The law also supposed, that as God was the Creator, Lord and owner of the universe, and by nature God; so he was possessed of supreme authority, an authority infinitely binding, and infinitely worthy to be revered. To give up the law, therefore, was in effect the same as to resign bis authority in favour of those who had despised it, give a quit-claiın of the universe, and tolerate a general revolt. As if God should say, “ The universe is not mine, nor have I any authority over it; angels, men, and devils, are all at liberty : there is no king, and so every one may do what is right in his own eyes.” For, to hold his authority merely on the foot of the voluntary loyalty of his subjects, so that whenever any revolt, they are at liberty, no longer obliged to obey; to do this only in one instance, is in effect to relinquish all claim to authority over any, as founded in his Godhead and Lordship; which is, in effect, the same as quit his claim to his own divinity and to his own world, to gratify those who would gladly ungod him and dethrone him. word, for God to give up the law, which requires us to love and obey him with all our hearts, is practically to declare to his rebellious creatures, “ Your disaffection to my character, and rebellion against my authority, is no crime : for I am not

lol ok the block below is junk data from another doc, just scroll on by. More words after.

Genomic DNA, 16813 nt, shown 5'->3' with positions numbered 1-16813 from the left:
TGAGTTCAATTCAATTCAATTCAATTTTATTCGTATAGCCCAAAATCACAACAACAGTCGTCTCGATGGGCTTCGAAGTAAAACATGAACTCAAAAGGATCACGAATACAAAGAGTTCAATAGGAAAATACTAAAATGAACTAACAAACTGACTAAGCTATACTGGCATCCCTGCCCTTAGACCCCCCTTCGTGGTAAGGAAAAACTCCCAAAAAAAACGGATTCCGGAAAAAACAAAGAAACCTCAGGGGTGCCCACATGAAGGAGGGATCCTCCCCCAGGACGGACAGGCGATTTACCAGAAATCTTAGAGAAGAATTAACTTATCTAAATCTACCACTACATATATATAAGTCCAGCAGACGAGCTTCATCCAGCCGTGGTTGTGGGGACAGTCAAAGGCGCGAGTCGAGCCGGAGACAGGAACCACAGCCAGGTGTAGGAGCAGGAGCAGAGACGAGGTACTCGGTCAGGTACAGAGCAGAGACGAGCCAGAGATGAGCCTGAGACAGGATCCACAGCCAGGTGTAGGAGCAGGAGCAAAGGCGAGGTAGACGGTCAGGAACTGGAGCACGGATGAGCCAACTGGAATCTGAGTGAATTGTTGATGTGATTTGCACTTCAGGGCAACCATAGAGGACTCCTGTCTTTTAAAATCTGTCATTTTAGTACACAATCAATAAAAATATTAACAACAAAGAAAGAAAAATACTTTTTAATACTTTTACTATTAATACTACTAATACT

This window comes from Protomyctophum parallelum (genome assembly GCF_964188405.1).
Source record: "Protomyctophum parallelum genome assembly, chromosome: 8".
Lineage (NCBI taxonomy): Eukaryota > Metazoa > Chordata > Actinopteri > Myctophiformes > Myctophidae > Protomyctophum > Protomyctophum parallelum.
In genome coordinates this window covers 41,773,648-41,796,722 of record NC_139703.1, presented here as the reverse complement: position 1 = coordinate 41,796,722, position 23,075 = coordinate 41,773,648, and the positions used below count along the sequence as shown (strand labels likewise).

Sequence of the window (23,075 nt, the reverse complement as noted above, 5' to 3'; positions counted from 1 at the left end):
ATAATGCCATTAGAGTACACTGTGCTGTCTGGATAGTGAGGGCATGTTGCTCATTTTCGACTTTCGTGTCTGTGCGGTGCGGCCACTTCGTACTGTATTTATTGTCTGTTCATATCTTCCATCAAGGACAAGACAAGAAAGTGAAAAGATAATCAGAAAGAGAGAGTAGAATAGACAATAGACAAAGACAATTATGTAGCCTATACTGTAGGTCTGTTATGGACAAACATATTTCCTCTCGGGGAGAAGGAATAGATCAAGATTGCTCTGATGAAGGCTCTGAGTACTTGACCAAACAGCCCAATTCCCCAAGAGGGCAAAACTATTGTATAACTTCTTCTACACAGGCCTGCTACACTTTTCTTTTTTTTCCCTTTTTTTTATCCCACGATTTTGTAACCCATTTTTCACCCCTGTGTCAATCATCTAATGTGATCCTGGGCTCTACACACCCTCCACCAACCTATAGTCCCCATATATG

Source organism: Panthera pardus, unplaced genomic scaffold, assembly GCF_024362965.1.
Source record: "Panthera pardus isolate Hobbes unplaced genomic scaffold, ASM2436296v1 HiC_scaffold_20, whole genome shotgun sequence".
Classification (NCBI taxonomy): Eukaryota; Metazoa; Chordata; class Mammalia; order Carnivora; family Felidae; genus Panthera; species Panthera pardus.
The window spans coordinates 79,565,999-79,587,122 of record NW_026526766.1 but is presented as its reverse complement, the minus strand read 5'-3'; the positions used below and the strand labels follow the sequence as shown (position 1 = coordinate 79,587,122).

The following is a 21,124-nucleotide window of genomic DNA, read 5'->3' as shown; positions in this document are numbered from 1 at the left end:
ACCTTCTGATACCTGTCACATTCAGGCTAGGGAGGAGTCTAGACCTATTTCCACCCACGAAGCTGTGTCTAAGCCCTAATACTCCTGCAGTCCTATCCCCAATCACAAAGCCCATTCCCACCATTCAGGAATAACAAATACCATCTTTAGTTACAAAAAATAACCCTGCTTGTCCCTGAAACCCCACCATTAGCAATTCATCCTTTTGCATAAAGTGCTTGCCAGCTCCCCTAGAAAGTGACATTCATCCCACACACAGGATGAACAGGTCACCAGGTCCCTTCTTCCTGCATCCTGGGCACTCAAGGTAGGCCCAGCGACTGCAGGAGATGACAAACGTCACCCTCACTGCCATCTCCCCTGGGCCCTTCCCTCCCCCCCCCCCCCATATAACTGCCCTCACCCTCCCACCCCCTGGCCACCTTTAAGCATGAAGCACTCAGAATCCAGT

In a

servant.

worthy to be loved and obeyed with all your hearts: for I am not by nature God, an absolutely perfect, an infinitely glorious and amiable Being, your Creator, sovereign Lord and King, as in my law I claimed to be." And,

To alter and abate the law, and bring it down to the taste and good-liking of an apostate world, who were enemies to God and his government, enemies to the order and harmony of the universe, must be much the same, as for God to give up his law and authority entirely. For he must quit his supremacy, give up the rights and honours of the Godhead, justify their revolt, turn to be on their side, turn enemy to God, and to his law, and employ his infinite wisdom and almighty power, to promote the schemes they have laid in consequence of their revolt; schemes suited to the taste of apostate creatures. And thus they must become as gods, as satan said, and the Almighty become their true and faithful